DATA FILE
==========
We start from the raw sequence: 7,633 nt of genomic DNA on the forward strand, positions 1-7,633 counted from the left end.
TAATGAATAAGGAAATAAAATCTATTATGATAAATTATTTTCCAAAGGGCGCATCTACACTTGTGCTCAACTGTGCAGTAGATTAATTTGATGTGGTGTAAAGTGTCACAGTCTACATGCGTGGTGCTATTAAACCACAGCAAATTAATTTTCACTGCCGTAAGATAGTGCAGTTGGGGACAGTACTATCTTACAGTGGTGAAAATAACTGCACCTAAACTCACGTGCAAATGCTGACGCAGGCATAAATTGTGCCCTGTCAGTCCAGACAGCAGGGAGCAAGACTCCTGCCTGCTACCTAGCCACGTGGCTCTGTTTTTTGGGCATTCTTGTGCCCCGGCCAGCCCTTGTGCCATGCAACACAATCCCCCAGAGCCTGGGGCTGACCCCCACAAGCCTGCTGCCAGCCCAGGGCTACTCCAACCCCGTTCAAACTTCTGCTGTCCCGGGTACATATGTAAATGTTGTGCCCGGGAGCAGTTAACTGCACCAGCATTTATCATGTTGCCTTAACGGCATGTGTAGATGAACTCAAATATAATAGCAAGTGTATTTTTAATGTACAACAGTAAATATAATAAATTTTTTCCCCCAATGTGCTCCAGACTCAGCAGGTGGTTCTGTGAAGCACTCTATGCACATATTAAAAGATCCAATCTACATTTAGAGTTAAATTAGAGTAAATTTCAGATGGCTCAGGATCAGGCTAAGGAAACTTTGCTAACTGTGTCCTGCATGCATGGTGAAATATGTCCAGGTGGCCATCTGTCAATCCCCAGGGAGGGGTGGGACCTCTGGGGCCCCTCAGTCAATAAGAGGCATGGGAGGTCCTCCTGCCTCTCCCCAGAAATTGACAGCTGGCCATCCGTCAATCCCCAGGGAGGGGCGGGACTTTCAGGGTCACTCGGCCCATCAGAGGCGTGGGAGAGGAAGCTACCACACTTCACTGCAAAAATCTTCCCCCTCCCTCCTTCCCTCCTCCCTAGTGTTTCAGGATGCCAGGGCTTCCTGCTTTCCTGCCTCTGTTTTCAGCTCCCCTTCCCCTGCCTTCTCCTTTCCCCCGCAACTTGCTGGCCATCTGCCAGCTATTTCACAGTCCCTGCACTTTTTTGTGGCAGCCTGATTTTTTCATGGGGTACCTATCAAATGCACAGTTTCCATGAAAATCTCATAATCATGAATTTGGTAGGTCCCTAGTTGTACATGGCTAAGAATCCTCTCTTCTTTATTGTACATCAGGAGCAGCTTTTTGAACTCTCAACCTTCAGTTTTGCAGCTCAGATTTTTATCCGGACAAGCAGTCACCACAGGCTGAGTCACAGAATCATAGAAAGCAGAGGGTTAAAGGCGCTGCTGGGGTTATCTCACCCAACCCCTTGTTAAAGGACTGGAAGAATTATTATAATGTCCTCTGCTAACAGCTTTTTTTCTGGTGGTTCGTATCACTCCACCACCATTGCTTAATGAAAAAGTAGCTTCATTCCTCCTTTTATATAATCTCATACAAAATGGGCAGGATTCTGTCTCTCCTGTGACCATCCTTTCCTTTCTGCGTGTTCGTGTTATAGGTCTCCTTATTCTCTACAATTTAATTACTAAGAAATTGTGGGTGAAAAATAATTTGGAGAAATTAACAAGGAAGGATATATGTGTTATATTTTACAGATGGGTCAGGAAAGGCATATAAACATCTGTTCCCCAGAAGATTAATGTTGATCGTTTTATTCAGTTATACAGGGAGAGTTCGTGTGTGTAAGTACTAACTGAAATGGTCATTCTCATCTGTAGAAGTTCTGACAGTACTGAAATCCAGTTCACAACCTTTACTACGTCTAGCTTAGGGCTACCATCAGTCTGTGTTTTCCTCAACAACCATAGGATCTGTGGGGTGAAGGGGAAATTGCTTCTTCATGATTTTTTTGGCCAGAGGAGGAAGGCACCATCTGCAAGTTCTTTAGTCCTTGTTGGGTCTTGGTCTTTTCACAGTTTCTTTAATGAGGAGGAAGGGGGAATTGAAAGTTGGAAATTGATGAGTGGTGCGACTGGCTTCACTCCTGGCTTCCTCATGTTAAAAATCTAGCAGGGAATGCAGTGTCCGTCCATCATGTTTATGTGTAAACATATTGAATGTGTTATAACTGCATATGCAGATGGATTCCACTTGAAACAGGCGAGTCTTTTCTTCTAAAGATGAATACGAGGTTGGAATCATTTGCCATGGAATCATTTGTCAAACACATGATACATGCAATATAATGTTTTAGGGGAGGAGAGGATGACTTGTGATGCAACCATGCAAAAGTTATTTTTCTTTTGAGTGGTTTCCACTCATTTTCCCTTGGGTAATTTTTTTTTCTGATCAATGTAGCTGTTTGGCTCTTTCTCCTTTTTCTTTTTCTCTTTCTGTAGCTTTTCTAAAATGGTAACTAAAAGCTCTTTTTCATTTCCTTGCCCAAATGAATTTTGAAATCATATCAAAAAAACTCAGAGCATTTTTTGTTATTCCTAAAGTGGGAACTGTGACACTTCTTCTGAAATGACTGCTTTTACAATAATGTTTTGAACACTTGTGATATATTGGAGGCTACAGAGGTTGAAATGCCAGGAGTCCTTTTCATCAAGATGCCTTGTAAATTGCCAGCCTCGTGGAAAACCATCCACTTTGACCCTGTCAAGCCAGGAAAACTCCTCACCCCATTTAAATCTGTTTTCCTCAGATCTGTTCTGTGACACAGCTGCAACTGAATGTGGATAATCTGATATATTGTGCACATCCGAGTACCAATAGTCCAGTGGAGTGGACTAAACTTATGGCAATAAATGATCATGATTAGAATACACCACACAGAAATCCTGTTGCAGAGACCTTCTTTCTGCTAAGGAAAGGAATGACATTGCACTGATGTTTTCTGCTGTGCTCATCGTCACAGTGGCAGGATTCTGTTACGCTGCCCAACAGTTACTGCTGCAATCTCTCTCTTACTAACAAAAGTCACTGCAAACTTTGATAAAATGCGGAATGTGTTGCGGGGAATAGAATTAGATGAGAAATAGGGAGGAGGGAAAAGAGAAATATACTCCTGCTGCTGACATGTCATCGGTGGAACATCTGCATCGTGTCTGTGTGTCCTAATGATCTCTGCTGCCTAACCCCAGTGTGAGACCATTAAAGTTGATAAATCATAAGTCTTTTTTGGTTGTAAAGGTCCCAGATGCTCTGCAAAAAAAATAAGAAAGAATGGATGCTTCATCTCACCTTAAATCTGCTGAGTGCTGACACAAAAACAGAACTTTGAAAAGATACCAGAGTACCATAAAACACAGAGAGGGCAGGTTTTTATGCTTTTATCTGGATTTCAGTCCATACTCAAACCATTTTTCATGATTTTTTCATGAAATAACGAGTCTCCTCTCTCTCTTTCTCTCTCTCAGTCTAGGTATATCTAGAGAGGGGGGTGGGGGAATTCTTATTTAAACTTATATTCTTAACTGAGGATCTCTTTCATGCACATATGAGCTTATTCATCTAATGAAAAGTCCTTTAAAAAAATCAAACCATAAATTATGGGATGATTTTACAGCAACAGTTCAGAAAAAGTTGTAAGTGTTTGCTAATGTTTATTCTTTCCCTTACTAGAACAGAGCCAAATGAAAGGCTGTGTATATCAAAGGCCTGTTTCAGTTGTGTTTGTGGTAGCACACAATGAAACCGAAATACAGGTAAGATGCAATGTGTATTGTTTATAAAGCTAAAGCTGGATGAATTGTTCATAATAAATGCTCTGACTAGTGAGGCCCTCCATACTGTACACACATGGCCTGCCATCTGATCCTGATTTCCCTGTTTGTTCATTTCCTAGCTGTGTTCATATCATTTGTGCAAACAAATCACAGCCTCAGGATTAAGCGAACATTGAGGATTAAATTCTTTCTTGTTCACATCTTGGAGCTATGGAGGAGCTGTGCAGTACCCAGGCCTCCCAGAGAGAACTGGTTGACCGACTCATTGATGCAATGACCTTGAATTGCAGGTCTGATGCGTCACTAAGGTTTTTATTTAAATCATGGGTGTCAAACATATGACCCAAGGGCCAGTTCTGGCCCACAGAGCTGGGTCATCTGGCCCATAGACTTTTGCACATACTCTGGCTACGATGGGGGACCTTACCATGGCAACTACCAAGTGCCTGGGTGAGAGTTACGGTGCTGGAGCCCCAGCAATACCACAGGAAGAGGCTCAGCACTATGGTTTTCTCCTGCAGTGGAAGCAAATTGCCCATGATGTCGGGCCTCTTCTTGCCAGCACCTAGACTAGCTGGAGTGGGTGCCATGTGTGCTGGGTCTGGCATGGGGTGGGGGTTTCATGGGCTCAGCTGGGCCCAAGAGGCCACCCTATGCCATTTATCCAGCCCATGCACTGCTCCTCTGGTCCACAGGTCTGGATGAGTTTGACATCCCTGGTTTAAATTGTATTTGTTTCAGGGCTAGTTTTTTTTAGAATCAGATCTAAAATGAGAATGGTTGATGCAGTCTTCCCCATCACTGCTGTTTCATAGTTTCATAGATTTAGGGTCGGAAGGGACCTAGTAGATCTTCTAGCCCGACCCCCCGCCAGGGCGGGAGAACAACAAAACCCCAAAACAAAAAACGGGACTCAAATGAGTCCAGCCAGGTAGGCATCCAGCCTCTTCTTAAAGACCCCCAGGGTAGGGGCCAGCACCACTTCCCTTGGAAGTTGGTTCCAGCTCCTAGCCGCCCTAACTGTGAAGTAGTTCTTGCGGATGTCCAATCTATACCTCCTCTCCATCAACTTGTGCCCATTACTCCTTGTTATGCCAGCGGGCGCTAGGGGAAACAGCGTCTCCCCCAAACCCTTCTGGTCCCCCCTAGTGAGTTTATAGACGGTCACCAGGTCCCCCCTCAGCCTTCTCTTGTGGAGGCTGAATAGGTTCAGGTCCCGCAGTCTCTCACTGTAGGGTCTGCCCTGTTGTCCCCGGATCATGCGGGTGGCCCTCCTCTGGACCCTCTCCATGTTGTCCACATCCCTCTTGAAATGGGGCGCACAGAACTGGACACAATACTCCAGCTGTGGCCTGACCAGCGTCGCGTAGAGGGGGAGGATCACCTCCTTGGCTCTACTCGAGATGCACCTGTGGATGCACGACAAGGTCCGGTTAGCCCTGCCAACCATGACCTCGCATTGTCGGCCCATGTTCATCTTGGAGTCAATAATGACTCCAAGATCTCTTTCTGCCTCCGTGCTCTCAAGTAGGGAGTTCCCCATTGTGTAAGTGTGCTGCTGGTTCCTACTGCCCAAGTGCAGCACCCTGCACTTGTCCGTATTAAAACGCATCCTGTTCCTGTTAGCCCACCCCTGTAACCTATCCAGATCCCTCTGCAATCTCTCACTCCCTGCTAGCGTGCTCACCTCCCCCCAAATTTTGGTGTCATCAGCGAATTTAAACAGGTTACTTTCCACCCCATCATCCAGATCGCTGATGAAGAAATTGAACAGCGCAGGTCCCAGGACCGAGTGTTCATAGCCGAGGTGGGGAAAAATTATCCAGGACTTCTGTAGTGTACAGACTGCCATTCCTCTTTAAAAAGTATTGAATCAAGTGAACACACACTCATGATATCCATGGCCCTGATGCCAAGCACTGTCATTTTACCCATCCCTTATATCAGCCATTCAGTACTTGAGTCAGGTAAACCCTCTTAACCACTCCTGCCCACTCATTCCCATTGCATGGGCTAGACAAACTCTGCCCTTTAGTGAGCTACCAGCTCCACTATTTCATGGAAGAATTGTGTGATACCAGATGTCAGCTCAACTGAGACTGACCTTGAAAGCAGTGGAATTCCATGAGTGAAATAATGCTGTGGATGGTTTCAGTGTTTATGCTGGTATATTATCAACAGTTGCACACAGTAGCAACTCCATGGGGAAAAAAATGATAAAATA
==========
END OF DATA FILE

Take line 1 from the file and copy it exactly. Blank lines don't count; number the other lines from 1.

We start from the raw sequence: 7,633 nt of genomic DNA on the forward strand, positions 1-7,633 counted from the left end.